MI6 chief Sir John Sawers said al-Qaeda were “rubbing their hands with glee” at the exposure of the surveillance methods used by GCHQ – Britain’s electronic eavesdropping agency – and its US counterpart, the National Security Agency.
Sir Iain Lobban, the director of GCHQ, said that in the five months since Mr Snowden’s revelations started appearing in the media, they had monitored terrorist groups discussing in “specific terms” how to avoid communications systems they now considered to be vulnerable.
In a 90-minute hearing at Westminster, the spy chiefs insisted they operated at all times within the framework of the law and did not engage in mass “snooping” on ordinary citizens.
They made plain their anger at the damage they said had been done to national security as a result of Mr Snowden’s leaks.
Sir Iain suggested the leaks could help serious criminals and even paedophiles avoid detection, as the success of surveillance operations depended upon the targets being “unaware or uncertain” of the methods being used against them.
When those methods were made public, the effect, he said, could be a “sudden darkening” of the intelligence picture.
“More often, it is gradual, but it is inexorable. What we have seen over the last five months is near daily discussion amongst some of our targets,” he said.
“We’ve seen terrorist groups in the Middle East, in Afghanistan and elsewhere in south Asia discussing the revelations in specific terms, in terms of the communications packages that they use, the communications packages that they wish to move to.
“We have actually seen chat around specific groups, including closer to home, discussing how to avoid what they now perceive to be vulnerable communications methods, or how to select communications which they now perceive not to be exploitable.”
Asked whether the discussions related directly to recent revelations about surveillance, Sir Iain said: “It is a direct consequence. I can say that explicitly.”
Sir John said the leaks had been “very damaging”, putting operations at risk and making it more difficult to recruit agents in dangerous situations abroad.
“It is clear that our adversaries are rubbing their hands with glee, al-Qaeda is lapping it up,” he said. “We’ve an extraordinarily difficult task. We have to identify and recruit agents in the most exposed places – in the higher reaches of al-Qaeda, in the countries that are trying to do our country harm, secret states that are trying to do damage to us.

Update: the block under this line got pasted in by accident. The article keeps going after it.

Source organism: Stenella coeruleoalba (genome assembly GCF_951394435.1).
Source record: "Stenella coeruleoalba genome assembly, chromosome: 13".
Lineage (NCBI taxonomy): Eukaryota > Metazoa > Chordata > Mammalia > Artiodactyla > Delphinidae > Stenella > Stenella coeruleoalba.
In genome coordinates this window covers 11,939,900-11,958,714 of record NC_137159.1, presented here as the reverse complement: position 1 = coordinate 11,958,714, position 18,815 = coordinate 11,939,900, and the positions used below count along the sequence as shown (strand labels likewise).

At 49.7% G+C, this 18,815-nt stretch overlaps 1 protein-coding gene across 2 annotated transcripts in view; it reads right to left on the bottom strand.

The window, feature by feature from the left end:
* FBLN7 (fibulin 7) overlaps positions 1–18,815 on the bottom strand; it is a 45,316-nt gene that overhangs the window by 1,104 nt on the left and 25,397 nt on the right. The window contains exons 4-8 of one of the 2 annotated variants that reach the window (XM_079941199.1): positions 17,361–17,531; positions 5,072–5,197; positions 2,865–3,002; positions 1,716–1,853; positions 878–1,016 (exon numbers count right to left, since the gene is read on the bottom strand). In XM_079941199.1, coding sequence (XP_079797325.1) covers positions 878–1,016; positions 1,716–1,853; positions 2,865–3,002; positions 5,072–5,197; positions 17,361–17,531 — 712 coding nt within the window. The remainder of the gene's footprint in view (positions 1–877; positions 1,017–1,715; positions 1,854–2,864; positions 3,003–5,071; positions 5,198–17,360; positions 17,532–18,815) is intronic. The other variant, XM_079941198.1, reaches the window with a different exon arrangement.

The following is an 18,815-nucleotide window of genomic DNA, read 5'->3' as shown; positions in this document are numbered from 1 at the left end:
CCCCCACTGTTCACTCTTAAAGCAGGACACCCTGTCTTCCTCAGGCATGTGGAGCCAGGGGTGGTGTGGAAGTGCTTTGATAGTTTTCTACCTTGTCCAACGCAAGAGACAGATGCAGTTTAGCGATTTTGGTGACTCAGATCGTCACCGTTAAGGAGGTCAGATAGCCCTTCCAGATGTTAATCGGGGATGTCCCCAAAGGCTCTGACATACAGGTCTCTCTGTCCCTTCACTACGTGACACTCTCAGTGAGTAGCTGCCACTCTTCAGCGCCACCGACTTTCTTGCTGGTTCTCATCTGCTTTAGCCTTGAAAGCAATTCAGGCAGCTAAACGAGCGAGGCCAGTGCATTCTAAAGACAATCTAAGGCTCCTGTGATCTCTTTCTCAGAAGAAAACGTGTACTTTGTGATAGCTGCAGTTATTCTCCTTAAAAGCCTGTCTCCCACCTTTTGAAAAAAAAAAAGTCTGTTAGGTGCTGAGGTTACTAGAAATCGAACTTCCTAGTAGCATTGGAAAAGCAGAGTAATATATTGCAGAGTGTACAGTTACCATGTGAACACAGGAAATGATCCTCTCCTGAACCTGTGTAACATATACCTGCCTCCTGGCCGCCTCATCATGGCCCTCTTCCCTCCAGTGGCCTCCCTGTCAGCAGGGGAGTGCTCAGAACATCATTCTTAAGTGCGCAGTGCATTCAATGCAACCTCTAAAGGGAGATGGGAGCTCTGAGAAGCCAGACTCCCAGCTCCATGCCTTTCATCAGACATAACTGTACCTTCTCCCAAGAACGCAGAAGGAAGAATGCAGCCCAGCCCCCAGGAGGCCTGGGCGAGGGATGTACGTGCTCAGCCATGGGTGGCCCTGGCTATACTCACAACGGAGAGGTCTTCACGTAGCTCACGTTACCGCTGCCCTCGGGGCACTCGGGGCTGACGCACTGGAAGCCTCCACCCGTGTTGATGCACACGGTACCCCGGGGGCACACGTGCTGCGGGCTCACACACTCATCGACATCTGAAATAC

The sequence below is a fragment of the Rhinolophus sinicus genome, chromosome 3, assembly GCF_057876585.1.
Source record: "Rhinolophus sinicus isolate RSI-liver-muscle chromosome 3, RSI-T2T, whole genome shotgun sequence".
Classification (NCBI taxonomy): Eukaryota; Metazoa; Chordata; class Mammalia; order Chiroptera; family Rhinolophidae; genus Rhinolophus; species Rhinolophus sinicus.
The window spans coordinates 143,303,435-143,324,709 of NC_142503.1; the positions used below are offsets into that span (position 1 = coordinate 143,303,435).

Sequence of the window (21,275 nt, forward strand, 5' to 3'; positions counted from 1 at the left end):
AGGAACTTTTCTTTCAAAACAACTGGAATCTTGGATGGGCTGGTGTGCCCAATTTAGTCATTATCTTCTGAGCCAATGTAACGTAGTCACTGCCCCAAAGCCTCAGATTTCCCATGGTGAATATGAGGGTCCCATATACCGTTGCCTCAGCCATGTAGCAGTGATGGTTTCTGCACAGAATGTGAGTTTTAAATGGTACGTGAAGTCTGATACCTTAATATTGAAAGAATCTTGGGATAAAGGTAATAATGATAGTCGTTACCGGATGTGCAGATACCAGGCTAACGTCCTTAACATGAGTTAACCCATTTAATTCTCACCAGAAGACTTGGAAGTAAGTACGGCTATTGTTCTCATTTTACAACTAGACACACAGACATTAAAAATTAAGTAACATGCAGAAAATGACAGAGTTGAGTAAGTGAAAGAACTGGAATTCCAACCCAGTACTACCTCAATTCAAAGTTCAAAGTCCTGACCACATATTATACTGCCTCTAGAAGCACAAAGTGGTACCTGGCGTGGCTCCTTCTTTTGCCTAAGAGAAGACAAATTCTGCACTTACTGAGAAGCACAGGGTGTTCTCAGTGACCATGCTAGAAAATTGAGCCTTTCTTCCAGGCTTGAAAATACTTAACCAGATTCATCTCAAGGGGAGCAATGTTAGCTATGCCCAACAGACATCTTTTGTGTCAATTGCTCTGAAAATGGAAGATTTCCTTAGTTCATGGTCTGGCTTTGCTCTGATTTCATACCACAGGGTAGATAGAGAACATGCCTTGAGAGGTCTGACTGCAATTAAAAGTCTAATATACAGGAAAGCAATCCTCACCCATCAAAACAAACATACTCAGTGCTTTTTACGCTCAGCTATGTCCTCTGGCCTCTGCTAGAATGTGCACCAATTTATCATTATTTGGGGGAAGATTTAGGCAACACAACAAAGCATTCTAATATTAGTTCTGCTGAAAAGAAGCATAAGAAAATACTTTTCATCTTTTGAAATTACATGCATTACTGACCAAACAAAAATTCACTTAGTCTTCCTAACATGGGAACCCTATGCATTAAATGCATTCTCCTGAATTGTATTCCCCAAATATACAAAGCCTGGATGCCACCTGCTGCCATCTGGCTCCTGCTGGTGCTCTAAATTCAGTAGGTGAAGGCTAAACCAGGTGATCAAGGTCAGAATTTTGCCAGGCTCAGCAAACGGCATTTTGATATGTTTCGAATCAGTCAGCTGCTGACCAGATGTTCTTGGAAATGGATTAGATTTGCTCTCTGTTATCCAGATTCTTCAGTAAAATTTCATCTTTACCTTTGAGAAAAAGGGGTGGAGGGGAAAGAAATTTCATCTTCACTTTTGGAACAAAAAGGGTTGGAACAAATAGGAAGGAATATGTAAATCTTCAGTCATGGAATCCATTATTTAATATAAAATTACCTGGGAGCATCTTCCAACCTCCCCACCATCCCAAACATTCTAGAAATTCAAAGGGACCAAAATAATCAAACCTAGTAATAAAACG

“We need to have the possibility of examining the intelligence, of drawing information that our partner agencies have, in order to identify those very brave individuals that are prepared to work with us against their undemocratic, secretive, oppressive societies which cause us threat. If you end up diminishing our ability to use technology, we will be less able to have that advantage we have and our country will be less safe.”
Mr Parker said MI5 relied heavily on GCHQ’s ability to intercept terrorist communications to disrupt plots in the UK. “The advantage that we have as intelligence agencies that leads to that sort of opportunity can be fragile, and if we lose it then we are just making a very difficult task even harder,” he said.
After the hearing, committee chairman Sir Malcolm Rifkind said Sir Iain had not mentioned in previous closed evidence that GCHQ had eavesdropped on terrorists discussing changing their methods. “That’s something that must have happened very recently, that they’ve got that hard evidence,” he said.
Sir Iain acknowledged there was an “active” discussion as to whether GCHQ could publicly say more about its operations, but he insisted it was not engaged in the mass monitoring of communications of ordinary citizens. “We do not spend our time listening to the telephone calls or reading the e-mails of the majority, the vast majority. That would not be proportionate, it would not be legal. We do not do it,” he said.